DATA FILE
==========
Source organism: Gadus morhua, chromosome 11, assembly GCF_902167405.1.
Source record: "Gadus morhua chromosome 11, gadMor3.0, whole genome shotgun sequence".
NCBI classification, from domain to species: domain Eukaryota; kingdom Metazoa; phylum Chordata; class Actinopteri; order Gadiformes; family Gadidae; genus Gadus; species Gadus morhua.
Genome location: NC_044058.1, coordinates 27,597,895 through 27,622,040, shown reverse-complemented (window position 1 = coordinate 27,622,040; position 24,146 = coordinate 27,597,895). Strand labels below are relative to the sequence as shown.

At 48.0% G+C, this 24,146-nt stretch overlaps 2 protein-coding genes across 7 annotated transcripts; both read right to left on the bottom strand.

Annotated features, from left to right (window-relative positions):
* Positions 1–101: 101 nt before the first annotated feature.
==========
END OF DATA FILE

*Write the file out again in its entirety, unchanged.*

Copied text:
Source organism: Gadus morhua, chromosome 11, assembly GCF_902167405.1.
Source record: "Gadus morhua chromosome 11, gadMor3.0, whole genome shotgun sequence".
NCBI classification, from domain to species: domain Eukaryota; kingdom Metazoa; phylum Chordata; class Actinopteri; order Gadiformes; family Gadidae; genus Gadus; species Gadus morhua.
Genome location: NC_044058.1, coordinates 27,597,895 through 27,622,040, shown reverse-complemented (window position 1 = coordinate 27,622,040; position 24,146 = coordinate 27,597,895). Strand labels below are relative to the sequence as shown.

At 48.0% G+C, this 24,146-nt stretch overlaps 2 protein-coding genes across 7 annotated transcripts; both read right to left on the bottom strand.

Annotated features, from left to right (window-relative positions):
* Positions 1–101: 101 nt before the first annotated feature.